Asthma symptoms

What is Asthma?

Long term inflammatory disease affecting the airways of the lungs is called asthma. The disease causes inflammation of the bronchial tubes by producing more sticky secretions inside the tubes and fill up the airways with mucus. Asthma is caused by both genetic and environmental factors such as polluted air and other allergens.

It is often said that there is no cure for asthma and that only preventive measures can be taken to contain and prevent the triggers from exacerbation.

Who is affected by Asthma?

Asthma affects children up to 12 years of age due to genetic factors and over and above the age due to environmental factors. However, environmental factors could trigger the genetic factor.

Each individual may be affected due to different environmental factor at different times. When a number of such factors combine, the trigger exacerbate and lead to acute asthma. Untreated chronic asthma could prove to be fatal too.

While the causes of asthma are only genetic and environmental, the symptoms are many. Each person may experience different symptoms in different ways. Moreover, the same person may get different symptoms of asthma during different periods of attack.

Common symptoms

Some of the most common symptoms are:

  • Cough, particularly during nights
  • Wheezing continuously
  • Tightness of the chest
  • Excessive pressure or pain experienced in the chest
  • Shortness of breath

When a person does not have any symptom but suffers from asthma he or she is said to have asthma attack. Some persons may have asthma symptoms during viral infection or while exercising.

In order to prevent frequent asthma attacks it is necessary to treat it even when it is only mild.

Early symptoms and signals

Some of the early warning signals of impending asthma attacks are:

  • Wheezing or coughing during and or after exercising
  • Frequent cold attacks, sneezing, running nose. Congestion of the nasal ways, sore throat
  • Tiredness or weakness on exercising
  • Disturbed sleep due to cough or sneeze

The signals can be better understood as:

Wheezing is the whistle sound occurring while breathing;

Coughing continuously so as to disturb the sleep

Chest tightness is the feeling as if something is pressing the chest

Shortness of breath is the feeling as if air is not coming out of the lungs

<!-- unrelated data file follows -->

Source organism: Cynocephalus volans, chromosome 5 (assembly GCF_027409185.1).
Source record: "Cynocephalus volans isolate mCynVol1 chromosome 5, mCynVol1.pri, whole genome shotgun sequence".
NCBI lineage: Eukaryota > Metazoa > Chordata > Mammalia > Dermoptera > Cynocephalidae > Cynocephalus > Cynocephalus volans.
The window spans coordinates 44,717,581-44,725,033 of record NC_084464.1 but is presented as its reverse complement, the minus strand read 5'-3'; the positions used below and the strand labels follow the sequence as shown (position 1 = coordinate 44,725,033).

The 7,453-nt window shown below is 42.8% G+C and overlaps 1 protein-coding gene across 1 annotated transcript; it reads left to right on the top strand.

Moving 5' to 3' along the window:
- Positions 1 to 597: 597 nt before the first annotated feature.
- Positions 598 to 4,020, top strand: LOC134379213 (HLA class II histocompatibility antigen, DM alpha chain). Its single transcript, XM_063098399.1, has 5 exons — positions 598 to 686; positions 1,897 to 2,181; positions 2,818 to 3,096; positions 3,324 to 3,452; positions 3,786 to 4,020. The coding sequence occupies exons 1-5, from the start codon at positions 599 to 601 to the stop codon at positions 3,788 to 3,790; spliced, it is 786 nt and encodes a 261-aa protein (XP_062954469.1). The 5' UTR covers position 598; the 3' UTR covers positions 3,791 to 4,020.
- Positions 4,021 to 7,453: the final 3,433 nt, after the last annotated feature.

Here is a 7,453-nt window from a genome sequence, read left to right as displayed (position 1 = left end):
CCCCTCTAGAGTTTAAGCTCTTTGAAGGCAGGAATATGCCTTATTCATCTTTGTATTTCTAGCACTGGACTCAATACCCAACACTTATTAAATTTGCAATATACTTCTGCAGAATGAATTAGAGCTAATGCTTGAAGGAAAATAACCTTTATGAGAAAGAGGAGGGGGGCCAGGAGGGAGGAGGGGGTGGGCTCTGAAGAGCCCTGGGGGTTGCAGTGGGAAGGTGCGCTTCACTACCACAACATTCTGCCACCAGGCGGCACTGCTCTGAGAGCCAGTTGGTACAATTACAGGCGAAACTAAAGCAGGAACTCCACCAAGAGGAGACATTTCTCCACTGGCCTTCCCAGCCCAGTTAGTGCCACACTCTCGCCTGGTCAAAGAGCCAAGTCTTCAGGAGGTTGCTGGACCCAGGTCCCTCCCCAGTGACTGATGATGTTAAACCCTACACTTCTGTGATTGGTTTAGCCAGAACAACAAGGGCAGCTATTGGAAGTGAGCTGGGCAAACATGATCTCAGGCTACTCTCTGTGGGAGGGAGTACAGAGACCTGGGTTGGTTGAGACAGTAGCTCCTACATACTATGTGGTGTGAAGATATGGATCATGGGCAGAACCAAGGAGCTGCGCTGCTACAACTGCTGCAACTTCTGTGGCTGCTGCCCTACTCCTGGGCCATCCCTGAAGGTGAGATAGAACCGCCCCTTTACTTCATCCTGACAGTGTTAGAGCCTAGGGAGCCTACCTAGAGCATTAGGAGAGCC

Asthma diagnosis

Asthma is diagnosed by a lung function test, which alone can confirm the asthma attack. The symptoms alone are not sufficient to infer asthma but they are only pointers suggesting possible asthma attack.

Allergic reaction to dust, animal fur, cockroaches, grass, flower, pollen from trees etc. are detrimental to persons vulnerable to asthma. Likewise, smoke from cigarettes, air pollution or chemicals and dirt at the work place, certain medicines, food and drink containing sulphites, viral infection of the upper respiratory system during cold are also factors that could lead to asthma.

Symptoms of asthma appear off and on and may not remain permanently. Initial surfacing of the symptom is enough to commence preventive treatment.

Asthma in children

Special attention is needed to tackle the symptoms of asthma in children up to five years of age. It is very difficult for parents or doctors to identify symptoms of asthma in children of this age. As the bronchial tubes of such children are very narrow, they are easily inflamed due to mucus formation.

Any of the symptoms like coughing, wheezing, breathing trouble or frequent cold are indicative of the probable asthma attack. Frequent cold causes chest discomfort in children and remain in the chest for unreasonably longer periods, if not attended and treated in time.

Continuous cough in children leading to vomiting is an indication of asthma attack. Mere cough in children may be due to other reasons not related to asthma.

When asthma is suspected in children, treatment must be given for both quick relief as well as long term prevention. Children must be trained to use inhaler and nebulizer so as to expeditiously treat asthma. However, continuous use of such medicines may hamper the growth of the child. The solace is that breathing trouble is reduced which outweighs the negative impact of the medicines.

Whether it is children below five years, twelve years or above no symptom can be brushed aside as insignificant or irrelevant. Symptoms that are not giving too much of botheration also need to be taken seriously and appropriate treatment given in order to prevent asthma attack.

People who have a history of inflammatory nose called allergic rhinitis and skin allergy called eczema are vulnerable to asthma attack and must be careful in attending to early symptoms.

Allergy and asthma need not co-exist and one should not mistake either for the other.

Ramya Srinivasan, PDGBA, earned her Master’s degree in Business. As a result of her passion in native medicine, she got her Diploma in Traditional Siddha Medicine from Bharat Sevak Samaj registered under the Indian Planning Commission. She is certified by Stanford University School of Medicine in Introduction to Food and Health.